Saturday, 3 March 2018

Diana talks to Rowan Scot-Ryder

Hi Rowan. Pleased to meet you. Let us start straight away...
I am sure there is a question that you have always longed to be asked. Now is the chance. Ask your own question and answer it!

What is the genre you are best known for?
Fantasy and women’s fiction. Some young adult. History and science fiction provide the backgrounds for my work.

If your latest book Daughter of Pendle; ( not currently available because my publisher has just retired  ) was adapted into a TV show or a film, who would you like to play the lead role? (Please see links below.)
Great question! My heroine, Jennet Devize, is a child for the first part of the book and an adult for the rest. As a child, I would love to see her played by Millie Bobby Brown, and as an adult by Olivia Colman.

What made you choose this genre?
I think that genres choose the writer. They’re an expression of our personalities, histories and the traditions we grew up with. In my case, I grew up with a family belief in magic, and the ‘more things in heaven and earth’ philosophy. Experiences in my personal life have only supported this.

As Daughter of Pendle is not currently available, I have chosen another of Rowan's books for this week's feature cover. Free Spirit is available from here

How do you get ideas for plots and characters?
I’m a character-driven writer, so I would say that characters occur to me, and become old friends before they emerge into action. It’s very important to me that they have an authentic voice. I find that an idea for a plot will tap me on the shoulder, and not let me rest until I’ve tried it out. But even if I think I know the plot, it will only take the shape that works for the characters. Specific incidents and events are often drawn from my own family history.

Favourite picture or work of art?
So many choices! When we lived in London, I would visit the National Gallery just to sit and gaze at the Leonardo  Virgin and Child with St Anne and St John the Baptist. But I also fell in love with the Impressionists, especially Van Gogh and Monet, as a child. And I adore the Japanese masters, especially Hiroshige and Hokusai.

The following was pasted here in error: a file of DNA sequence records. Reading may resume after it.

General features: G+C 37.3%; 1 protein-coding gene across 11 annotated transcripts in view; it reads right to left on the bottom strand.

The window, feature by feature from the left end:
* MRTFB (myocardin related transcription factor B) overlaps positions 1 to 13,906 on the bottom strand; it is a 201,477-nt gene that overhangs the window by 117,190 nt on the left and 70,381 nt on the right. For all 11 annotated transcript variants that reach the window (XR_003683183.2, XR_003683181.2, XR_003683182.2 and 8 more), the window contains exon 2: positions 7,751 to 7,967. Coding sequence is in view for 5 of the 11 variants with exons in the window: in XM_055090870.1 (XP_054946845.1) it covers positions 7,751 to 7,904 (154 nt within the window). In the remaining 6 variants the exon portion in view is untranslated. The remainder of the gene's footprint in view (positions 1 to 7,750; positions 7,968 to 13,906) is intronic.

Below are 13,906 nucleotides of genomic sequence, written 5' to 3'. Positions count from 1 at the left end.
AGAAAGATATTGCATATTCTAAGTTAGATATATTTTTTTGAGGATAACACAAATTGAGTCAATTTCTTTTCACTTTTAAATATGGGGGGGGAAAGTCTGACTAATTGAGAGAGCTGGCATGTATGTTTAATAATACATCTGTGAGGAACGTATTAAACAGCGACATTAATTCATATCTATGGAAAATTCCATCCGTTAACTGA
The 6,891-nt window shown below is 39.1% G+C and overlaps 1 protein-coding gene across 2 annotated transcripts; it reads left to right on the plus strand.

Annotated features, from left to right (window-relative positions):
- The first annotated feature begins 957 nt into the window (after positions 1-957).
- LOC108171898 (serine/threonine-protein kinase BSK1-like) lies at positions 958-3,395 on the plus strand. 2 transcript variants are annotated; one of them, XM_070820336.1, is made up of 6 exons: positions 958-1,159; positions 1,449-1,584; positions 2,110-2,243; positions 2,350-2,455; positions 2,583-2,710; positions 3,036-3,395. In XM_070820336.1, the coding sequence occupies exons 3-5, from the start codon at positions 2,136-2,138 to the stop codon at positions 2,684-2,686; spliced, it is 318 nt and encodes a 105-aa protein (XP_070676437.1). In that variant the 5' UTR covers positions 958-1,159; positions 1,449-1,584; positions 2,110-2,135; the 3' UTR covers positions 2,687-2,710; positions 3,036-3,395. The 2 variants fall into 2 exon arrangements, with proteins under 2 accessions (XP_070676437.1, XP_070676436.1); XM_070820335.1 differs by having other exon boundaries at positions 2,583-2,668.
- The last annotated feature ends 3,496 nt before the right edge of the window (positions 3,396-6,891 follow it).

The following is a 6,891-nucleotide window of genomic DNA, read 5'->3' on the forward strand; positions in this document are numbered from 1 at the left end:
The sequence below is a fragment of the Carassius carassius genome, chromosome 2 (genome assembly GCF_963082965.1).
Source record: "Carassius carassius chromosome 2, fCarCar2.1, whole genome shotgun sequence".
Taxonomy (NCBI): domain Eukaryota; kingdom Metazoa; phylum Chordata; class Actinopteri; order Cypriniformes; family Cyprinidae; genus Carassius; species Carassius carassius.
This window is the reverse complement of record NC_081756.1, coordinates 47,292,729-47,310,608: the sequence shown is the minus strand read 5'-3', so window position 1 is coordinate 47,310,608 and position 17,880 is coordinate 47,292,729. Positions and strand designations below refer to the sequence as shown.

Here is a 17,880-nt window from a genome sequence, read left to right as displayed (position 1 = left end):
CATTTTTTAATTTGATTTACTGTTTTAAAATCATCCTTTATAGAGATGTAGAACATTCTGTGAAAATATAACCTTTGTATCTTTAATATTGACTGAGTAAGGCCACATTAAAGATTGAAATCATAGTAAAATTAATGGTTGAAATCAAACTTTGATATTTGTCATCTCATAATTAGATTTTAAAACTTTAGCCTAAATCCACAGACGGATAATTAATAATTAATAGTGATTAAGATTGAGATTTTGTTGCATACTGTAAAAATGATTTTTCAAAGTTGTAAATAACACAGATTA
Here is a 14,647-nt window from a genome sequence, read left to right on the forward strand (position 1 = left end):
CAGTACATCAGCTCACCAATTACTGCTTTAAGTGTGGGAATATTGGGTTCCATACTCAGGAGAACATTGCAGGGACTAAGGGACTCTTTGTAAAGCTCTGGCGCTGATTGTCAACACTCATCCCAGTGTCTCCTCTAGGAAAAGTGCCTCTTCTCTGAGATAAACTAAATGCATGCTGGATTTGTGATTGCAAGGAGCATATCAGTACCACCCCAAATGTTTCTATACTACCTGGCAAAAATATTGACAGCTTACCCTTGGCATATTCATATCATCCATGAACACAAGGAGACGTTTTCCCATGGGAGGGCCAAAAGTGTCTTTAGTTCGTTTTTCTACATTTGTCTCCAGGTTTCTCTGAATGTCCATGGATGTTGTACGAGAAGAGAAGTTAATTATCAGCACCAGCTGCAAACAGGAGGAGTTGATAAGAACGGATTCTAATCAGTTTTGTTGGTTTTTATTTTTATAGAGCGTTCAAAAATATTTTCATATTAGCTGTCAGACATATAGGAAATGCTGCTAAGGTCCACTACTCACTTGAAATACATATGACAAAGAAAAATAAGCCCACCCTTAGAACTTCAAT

If, as a one off, (and you could guarantee publication!)  you could write anything you wanted, is there another genre you would love to work with and do you already have a budding plot line in mind?
I often begin from an historical point, but natural magic creeps in! I celebrate the Talents that I think everyone has, and cannot imagine a world that is just ‘material fact’. I began to write a sequel to ‘Daughter of Pendle’, but personal issues have put this on hold. I’m pretty sure it will happen one day.

Was becoming a writer a conscious decision or something that you drifted into (or even something so compelling that it could not be denied?) How old were you when you first started to write seriously?
Even as a child, I’ve always felt compelled to write, and to craft words into a shape that aims for another level. I was first published when I was twenty-one (in magazines) and have written consistently ever since. Only a long bout of serious ill-health seemed to dry me up. I think this was because I was so afraid of what lay ahead for me. My publisher retired last year, and after heart-searching I have made the decision to self-publish, so a couple of my books are currently unavailable. At the moment I am struggling to find enthusiasm for this!

Marmite? Love it or hate it?
Hate it as a spread! But I do add it to home-made soups and smoothies for added goodness.

Do you have any rituals and routines when writing? Your favourite cup for example or ‘that’ piece of music...??
My rituals and habits have varied over the years. That’s about making the most of the situations I find myself in. I live by the sea, and I do love to sit looking out at the waves, while I work. But for plot development, I swim length after length and let things develop.